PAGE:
Must carry lawsuits v intermediary liability safe harbor v positive freedom of speech

by | Jun 16, 2021 | Free Speech, Open Blog | 0 comments

K.S. Park spoke at a Rightscon community lab session

In Korea, there were two, unsuccessful lawsuits filed by his group: one against NAVER for taking down the video clip of a 4 year old humming a copyrighted song, following the notice and takedown procedure under DMCA-fashioned copyright law of Korea, and the other one against DAUM for taking down an insulting comment by a progressive pundit against a conservative one, again following the defamation notice and takedown procedure under the country’s ICT law. Suits failed because the platforms were deemed to be carrying out the actions permitted by the positive laws instituting the intermediary liability safe harbor (although the copyright suit against the rightholder for bad faith takedown succeeded! Lenz in Korea).

These lawsuits remind us of a dilemma that all advocates for must-carry rights must face: will it affect intermediary liability safe harbor adversely? CDA230 started out as an encouragement for self-policing: the idea is that platforms should be not liable for taking things down (paragraph 2 below) but also should not be attributed scienter (knowledge) of illegal content just because they take things down, and to strengthen this rule, CDA230 added the first paragraph immunizing platforms from the role and responsibility of a publisher.  But this paragraph became more powerful and influential and ended up establishing a rule that platforms will be held immune for NOT taking contents down. Now, if the platforms are held liable FOR taking things down through these must-carry litigations, they may be fit for being attributed more control over contents, and people may start arguing that platforms should be held liable for NOT taking things down — the end of CDA 230.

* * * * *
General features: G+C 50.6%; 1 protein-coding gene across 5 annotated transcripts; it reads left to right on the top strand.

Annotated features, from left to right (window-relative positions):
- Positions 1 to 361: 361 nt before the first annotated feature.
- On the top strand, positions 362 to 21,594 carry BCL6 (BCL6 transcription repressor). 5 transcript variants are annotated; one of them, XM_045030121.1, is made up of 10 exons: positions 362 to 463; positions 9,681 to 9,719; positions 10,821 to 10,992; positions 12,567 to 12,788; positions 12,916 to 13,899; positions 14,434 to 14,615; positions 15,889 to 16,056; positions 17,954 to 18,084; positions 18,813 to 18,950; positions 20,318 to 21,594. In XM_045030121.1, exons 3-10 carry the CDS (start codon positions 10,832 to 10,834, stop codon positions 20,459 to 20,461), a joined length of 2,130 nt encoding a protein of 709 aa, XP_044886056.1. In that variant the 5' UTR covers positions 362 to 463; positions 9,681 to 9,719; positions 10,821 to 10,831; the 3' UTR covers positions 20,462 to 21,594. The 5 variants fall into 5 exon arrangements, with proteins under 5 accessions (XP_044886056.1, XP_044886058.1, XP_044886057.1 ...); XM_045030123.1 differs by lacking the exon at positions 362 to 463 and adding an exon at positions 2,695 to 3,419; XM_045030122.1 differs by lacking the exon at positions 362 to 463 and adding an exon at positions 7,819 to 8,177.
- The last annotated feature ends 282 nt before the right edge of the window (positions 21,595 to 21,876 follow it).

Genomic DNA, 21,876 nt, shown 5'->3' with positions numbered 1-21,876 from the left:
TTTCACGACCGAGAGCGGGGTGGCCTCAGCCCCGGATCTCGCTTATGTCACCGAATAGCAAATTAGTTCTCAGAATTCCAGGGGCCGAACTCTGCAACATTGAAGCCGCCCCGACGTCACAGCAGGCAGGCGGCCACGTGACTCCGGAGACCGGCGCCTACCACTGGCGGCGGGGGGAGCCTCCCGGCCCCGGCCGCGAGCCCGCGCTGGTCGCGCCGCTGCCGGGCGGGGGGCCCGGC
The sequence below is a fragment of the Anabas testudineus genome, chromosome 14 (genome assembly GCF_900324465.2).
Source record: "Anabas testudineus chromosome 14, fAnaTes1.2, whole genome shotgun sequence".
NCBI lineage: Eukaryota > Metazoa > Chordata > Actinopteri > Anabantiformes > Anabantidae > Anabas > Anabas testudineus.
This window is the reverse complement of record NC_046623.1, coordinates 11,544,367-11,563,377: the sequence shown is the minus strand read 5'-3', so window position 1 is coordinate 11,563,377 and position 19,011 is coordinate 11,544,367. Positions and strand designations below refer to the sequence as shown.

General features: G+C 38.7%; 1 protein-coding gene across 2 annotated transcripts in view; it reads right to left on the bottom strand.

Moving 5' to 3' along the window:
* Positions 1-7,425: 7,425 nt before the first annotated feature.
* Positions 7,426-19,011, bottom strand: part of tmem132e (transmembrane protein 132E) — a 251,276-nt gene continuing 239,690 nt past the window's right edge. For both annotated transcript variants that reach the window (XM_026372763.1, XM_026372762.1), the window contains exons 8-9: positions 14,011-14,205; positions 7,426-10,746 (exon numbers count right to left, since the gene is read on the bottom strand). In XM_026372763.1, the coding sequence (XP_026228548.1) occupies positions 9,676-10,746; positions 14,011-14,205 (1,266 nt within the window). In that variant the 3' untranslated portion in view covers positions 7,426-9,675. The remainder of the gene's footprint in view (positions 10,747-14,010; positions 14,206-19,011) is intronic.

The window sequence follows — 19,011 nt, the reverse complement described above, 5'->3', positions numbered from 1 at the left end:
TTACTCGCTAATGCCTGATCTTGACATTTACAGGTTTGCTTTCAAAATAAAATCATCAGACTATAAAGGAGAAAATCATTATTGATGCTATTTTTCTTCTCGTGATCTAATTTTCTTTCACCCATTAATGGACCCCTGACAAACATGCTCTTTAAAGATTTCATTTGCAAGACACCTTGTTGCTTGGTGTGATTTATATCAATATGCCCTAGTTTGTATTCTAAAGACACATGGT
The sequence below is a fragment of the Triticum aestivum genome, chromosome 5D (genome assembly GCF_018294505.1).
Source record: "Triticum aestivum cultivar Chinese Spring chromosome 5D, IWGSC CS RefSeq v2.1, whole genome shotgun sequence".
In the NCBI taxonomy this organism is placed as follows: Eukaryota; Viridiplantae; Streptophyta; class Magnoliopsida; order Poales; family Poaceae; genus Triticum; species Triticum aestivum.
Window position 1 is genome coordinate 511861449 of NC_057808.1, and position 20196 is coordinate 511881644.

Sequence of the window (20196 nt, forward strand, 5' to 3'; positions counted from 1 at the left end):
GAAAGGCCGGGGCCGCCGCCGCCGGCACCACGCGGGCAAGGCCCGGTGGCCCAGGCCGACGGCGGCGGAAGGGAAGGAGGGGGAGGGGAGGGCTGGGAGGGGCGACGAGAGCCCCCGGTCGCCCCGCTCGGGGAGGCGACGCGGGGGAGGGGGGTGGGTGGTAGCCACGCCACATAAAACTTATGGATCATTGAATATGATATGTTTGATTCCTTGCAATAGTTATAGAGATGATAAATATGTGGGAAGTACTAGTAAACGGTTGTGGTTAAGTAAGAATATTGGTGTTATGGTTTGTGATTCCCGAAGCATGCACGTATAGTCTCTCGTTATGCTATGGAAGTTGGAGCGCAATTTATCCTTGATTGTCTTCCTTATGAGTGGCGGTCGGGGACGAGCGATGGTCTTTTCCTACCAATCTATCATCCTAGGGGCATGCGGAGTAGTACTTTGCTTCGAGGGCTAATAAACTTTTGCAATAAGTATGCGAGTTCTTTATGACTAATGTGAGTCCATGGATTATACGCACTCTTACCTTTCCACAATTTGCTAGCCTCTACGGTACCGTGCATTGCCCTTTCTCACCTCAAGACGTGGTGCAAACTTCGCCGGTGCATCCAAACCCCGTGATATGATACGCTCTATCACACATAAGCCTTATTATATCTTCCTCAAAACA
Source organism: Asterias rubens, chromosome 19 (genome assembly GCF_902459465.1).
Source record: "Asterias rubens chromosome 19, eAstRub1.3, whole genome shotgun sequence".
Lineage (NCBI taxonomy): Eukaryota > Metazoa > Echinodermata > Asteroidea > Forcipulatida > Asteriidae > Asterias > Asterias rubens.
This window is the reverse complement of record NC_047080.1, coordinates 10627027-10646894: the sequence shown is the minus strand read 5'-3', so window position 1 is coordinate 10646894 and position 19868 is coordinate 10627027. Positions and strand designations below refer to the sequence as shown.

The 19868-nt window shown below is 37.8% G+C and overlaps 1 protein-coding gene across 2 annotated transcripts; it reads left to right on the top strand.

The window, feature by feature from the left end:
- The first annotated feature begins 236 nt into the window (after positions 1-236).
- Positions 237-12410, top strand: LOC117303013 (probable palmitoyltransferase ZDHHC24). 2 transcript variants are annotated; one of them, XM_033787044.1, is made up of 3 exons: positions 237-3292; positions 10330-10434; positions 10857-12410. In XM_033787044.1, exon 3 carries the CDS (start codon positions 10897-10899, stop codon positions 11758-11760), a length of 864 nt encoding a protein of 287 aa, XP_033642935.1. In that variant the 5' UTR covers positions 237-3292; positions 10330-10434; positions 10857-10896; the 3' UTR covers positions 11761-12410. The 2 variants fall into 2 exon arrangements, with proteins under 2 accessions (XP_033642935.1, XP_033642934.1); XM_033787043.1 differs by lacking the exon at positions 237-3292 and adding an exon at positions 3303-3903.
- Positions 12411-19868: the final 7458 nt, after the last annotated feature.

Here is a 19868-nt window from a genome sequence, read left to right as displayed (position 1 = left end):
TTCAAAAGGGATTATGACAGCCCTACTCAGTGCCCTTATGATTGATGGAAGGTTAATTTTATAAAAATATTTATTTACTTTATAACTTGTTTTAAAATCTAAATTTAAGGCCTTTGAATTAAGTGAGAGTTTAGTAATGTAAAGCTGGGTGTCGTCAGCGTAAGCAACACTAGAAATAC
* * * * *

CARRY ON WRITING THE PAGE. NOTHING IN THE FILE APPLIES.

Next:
There were also two successful suits: one against a online community moderator for taking down contents for merely being offensive to the majority of community members, and the other one against the Navy website for taking down contents critical of the Korean Navy’s plan to build a new military base. The first one succeeded mainly on account of the purpose of the online community i.e., socializing – which means that some offensive comments must be tolerated – mainly on a contracts-related theory, and the second one succeeded on account of the public forum nature of a government website.

Finally, there is emerging a new successful theory based on competition law.  Korea’s competition authority Fair Trade Commission imposed fines on two major platforms for lowering the ranking of shopping mall contents from their competitors because the platforms were deemed to have dominance of market and that dominance was abused. Lowering the ranks is similar to taking down the content.  So, maybe in the future we should add the fourth theory of must-carry litigations: competition.

*Earlier, David Greene started with three possible theories of holding platforms for taking down contents:

(1) state action : Some of the early decisions were based on the idea that internet service was made possible by public resources.

(2) “common carriage” : Increasingly, the suits focus on “common carriage” obligations.

(3) positive right of freedom of speech: SIN v. Facebook and other suits are making arguments based on positive freedom of speech, as opposed to negative freedom of speech such as “State shall NOT restrict freedom of speech.”

Both state action and common carriage are bound to fail eventually for different reasons.  Platforms are completely private. Platforms are becoming more diverse in having their own voices and diverging into general purpose platforms that governments around the world are threatening to impose the obligations like a broadcaster and special purpose platforms which have their own freedom of speech profoundly define the content governance. The middle ground is fast disappearing.  From free speech advocates’ point of view, positive right theory is the only hope.  Poland’s new proposal for Freedom of Speech Council may have ample rooms for abuse such as impartiality and data retention but maybe we should salvage the world’s first attempt at creating a positive right for online free speech.


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